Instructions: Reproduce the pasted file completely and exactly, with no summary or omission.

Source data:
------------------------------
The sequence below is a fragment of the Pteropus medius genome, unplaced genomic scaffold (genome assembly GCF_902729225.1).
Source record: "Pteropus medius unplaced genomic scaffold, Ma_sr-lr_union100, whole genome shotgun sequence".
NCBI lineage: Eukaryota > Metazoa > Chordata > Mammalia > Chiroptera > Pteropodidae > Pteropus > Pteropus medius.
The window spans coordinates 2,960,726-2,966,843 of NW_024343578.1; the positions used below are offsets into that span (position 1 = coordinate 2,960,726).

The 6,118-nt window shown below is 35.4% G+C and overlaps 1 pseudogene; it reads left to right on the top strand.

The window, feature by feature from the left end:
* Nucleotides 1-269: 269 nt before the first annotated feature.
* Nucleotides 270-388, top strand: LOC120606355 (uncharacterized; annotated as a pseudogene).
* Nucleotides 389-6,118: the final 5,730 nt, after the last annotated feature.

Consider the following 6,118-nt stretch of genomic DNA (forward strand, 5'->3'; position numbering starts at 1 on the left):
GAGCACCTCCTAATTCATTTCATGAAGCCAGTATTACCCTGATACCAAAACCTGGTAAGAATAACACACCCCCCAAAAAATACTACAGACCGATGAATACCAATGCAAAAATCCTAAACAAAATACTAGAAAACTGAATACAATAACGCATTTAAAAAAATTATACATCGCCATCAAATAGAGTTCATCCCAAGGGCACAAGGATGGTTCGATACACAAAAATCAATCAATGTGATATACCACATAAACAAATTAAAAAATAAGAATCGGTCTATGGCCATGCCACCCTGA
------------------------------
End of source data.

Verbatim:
The sequence below is a fragment of the Pteropus medius genome, unplaced genomic scaffold (genome assembly GCF_902729225.1).
Source record: "Pteropus medius unplaced genomic scaffold, Ma_sr-lr_union100, whole genome shotgun sequence".
NCBI lineage: Eukaryota > Metazoa > Chordata > Mammalia > Chiroptera > Pteropodidae > Pteropus > Pteropus medius.
The window spans coordinates 2,960,726-2,966,843 of NW_024343578.1; the positions used below are offsets into that span (position 1 = coordinate 2,960,726).

The 6,118-nt window shown below is 35.4% G+C and overlaps 1 pseudogene; it reads left to right on the top strand.

The window, feature by feature from the left end:
* Nucleotides 1-269: 269 nt before the first annotated feature.
* Nucleotides 270-388, top strand: LOC120606355 (uncharacterized; annotated as a pseudogene).
* Nucleotides 389-6,118: the final 5,730 nt, after the last annotated feature.

Consider the following 6,118-nt stretch of genomic DNA (forward strand, 5'->3'; position numbering starts at 1 on the left):
GAGCACCTCCTAATTCATTTCATGAAGCCAGTATTACCCTGATACCAAAACCTGGTAAGAATAACACACCCCCCAAAAAATACTACAGACCGATGAATACCAATGCAAAAATCCTAAACAAAATACTAGAAAACTGAATACAATAACGCATTTAAAAAAATTATACATCGCCATCAAATAGAGTTCATCCCAAGGGCACAAGGATGGTTCGATACACAAAAATCAATCAATGTGATATACCACATAAACAAATTAAAAAATAAGAATCGGTCTATGGCCATGCCACCCTGA